Join madrasa, why sit for tough CBSE board exam?

via Organiser.org - Editorial published on January 8, 2009

The UPA’s weird ideas on affirmative action to appease its vote bank
have taken yet another absurd leap. The latest is to make madrasa
certificates equivalent to CBSE.

According to news reports, the Union Human Resources Ministry
is all set to grant madrasa certificates equal status with the Central
Board of Secondary Education (CBSE) so that it would help in
mainstreaming the students coming out of these Islamic religious
schools. It is not clear if the government is also planning either to
downgrade the CBSE curricula or upgrade the madrasa menu to make the
two certificates academically compatible. But there is no doubt that it
is a crude joke on millions of hard-working students who burn their
mid-night oil to clear the tough Board examinations.

The unkindest cut is that the plan is to implement the
disastrous move with retrospective effect. It is widely believed that
the madrasas are the nurseries of terrorism and Islamic fundamentalism
in India. If mainstreaming is the real concern, better schools should
have been established in Muslim localities and persuaded the Muslim
children to get enrolled in them. Already the government has introduced
a series of incentives to get the minorities more literate and enhance
their competence to compete in the higher levels. Many of these
incentives are denied to children of the majority community though they
are equally under privileged both educationally and economically.
Perhaps it is a crime under the UPA to be born in the majority
community and to be poor. The pampering of the minorities, in a manner
as to discriminate citizens on religious lines against the tenets of
the Constitution or affirmative social action has no legal sanction.
But it has been proved to be politically rewarding for the ruling
clique.

Though the centre has been distributing hundreds of crores
every year to modernise the madrasas they have refused to either
modernise or streamline. They have also been resisting any attempt to
persuade them to adopt some portions of the modern syllabi in their
curriculum. The maulavis have often issued fatwas against any attempt
at modernisation in these institutions though they have no qualms in
receiving huge grants from the tax-payers’ money. As a result, these
madrasas have become islands of superstition, fundamentalism and
divisive activities misleading the children in their formative years to
resist all modern and scientific outlook and integration with the rest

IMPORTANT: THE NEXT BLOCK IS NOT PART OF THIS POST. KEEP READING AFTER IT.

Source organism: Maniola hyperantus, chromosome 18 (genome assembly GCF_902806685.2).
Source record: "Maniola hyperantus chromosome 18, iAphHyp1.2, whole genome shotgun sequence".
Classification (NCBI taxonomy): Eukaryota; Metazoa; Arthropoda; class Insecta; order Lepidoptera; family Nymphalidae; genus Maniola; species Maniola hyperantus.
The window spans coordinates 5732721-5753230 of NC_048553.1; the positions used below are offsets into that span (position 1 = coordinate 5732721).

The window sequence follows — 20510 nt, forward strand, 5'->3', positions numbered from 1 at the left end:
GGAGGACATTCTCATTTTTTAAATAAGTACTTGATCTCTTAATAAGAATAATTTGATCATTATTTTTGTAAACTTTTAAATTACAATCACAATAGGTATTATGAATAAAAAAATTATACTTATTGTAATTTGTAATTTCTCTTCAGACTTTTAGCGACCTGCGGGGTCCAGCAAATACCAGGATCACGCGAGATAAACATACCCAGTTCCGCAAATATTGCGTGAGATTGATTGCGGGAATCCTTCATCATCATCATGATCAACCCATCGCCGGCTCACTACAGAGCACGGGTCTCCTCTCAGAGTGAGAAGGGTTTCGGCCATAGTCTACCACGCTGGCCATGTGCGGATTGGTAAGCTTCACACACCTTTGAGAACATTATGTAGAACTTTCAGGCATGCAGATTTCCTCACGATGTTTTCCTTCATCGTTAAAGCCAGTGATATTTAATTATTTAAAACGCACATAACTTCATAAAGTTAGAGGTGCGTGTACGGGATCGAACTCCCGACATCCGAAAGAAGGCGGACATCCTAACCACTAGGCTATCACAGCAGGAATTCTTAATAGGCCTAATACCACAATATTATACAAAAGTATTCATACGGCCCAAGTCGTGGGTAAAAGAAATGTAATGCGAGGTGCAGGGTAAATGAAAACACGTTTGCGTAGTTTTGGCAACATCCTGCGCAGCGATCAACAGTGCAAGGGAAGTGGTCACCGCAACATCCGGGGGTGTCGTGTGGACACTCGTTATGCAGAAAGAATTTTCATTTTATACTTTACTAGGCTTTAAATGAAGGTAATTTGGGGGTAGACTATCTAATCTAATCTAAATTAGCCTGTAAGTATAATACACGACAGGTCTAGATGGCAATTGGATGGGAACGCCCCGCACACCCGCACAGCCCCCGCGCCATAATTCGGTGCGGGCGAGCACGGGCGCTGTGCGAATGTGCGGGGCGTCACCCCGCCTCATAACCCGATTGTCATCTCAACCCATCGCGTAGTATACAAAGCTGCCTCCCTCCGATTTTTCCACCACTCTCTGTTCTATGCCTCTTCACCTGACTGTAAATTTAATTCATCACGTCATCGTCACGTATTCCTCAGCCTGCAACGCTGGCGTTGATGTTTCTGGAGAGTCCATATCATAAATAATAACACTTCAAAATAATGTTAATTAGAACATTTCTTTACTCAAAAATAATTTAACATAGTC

of the society. Again if mainstreaming was a concern, the centre should
have asked the madrasas either to close down or limit themselves to
religious teaching making any certificates issued by these fanatic
institutions invalid. But the UPA seems to have other ideas. It perhaps
wants to encourage the mushrooming of madrasas across the length and
breadth of the country and make them breeding grounds for social
disaffection.

Already at least three universities — Jamia Hamdard, Jamia
Millia and Aligarh University—have recognised certificates from
madrasas for admission to post-graduate courses. The HRD Ministry has
insisted that the UGC must enforce the criteria on other universities
as well. But some universities are resisting the move. Finally, the UGC
has set up a committee to look into the matter. On government records
there are half a million madrasas active across the country.
Unofficially, it is estimated that there are at least a million
madrasas and their number is increasing every year with liberal funding
from Islamic countries like Saudi Arabia.

The UPA claims that its anxiety is the result of the Prime
Minister’s 15-point programme for minorities and that it is one of the
key recommendations of Sachar Committee. Taking the Sachar cover the
government is already making generous contribution to minority
education. And they are highly discriminatory to Hindu students. For
instance, Hindu students get education loans at a rate of 13 per cent
whereas the minority students get it for just three per cent interest
from National Minorities Development and Finance Corporation under
Finance Ministry. To start a business a Hindu youth will get a loan at
15 to 18 per cent from banks after arranging 15 per cent margin money.
But a Muslim youth has to arrange only five per cent of project cost
from his private sources and will get the rest of 35 per cent of the
loan from NMDFC at three per cent interest and the balance 60 per cent
from commercial bank at two per cent. To ensure Muslim students
admission in the top institutions like IIMs, IITs and AIIMS the entire
fees is being given by the government. To prepare them for this and
other public service tests the entire coaching fee is given by the
government. The students are also given a pocket money from the
tax-payers’ kitty. The UPA has also announced lakhs of scholarships
only for minority students. All these are denied to Hindu students.
Now, the discrimination is total, with the centre making madrasa
certificate equivalent with the hard-earned CBSE certificate. Should
all the Hindu students leave government and public schools and join
madrasas for a simple and cost-effective qualifying certificate? Or is
the UPA determined to destroy the higher education in the country?

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